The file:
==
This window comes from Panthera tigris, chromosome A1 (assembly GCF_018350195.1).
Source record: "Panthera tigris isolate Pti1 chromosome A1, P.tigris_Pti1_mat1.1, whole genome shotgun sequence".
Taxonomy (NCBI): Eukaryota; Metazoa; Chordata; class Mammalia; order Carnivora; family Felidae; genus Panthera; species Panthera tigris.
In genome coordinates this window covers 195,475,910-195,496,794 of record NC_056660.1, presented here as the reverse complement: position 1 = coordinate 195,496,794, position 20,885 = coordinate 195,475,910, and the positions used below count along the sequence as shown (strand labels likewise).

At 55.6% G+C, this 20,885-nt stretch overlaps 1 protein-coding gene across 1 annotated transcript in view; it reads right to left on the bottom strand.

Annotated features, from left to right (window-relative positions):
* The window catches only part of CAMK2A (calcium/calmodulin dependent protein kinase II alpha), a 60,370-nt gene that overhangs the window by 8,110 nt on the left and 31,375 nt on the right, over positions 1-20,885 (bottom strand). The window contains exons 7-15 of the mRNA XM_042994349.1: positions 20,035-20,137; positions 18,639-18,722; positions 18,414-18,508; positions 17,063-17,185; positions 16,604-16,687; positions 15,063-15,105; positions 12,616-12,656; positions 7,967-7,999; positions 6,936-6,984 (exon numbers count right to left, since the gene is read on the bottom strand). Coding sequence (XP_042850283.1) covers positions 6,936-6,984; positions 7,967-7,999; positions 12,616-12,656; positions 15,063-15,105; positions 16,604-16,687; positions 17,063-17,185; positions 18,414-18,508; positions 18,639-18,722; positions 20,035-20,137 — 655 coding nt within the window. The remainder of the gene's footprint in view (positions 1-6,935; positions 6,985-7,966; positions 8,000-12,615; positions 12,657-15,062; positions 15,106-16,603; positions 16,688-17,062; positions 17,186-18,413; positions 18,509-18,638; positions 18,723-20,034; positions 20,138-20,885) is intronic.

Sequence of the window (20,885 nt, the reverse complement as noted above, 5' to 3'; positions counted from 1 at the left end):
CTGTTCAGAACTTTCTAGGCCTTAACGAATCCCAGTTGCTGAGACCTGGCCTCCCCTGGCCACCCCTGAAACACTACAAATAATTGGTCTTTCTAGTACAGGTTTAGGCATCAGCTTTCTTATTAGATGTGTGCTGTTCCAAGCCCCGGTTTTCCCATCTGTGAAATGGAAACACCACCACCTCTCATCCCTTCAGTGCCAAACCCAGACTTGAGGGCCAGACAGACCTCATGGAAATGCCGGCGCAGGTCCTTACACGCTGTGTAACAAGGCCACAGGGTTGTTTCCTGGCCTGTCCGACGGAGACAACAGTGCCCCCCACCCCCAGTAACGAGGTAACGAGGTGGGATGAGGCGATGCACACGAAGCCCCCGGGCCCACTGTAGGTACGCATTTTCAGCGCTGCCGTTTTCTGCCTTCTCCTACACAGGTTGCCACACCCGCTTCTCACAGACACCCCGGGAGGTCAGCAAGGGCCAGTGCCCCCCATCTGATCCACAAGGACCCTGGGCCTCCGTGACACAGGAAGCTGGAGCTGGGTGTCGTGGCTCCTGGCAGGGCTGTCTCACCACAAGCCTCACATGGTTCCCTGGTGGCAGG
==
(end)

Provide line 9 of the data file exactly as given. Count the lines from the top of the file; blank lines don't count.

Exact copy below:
CTGTTCAGAACTTTCTAGGCCTTAACGAATCCCAGTTGCTGAGACCTGGCCTCCCCTGGCCACCCCTGAAACACTACAAATAATTGGTCTTTCTAGTACAGGTTTAGGCATCAGCTTTCTTATTAGATGTGTGCTGTTCCAAGCCCCGGTTTTCCCATCTGTGAAATGGAAACACCACCACCTCTCATCCCTTCAGTGCCAAACCCAGACTTGAGGGCCAGACAGACCTCATGGAAATGCCGGCGCAGGTCCTTACACGCTGTGTAACAAGGCCACAGGGTTGTTTCCTGGCCTGTCCGACGGAGACAACAGTGCCCCCCACCCCCAGTAACGAGGTAACGAGGTGGGATGAGGCGATGCACACGAAGCCCCCGGGCCCACTGTAGGTACGCATTTTCAGCGCTGCCGTTTTCTGCCTTCTCCTACACAGGTTGCCACACCCGCTTCTCACAGACACCCCGGGAGGTCAGCAAGGGCCAGTGCCCCCCATCTGATCCACAAGGACCCTGGGCCTCCGTGACACAGGAAGCTGGAGCTGGGTGTCGTGGCTCCTGGCAGGGCTGTCTCACCACAAGCCTCACATGGTTCCCTGGTGGCAGG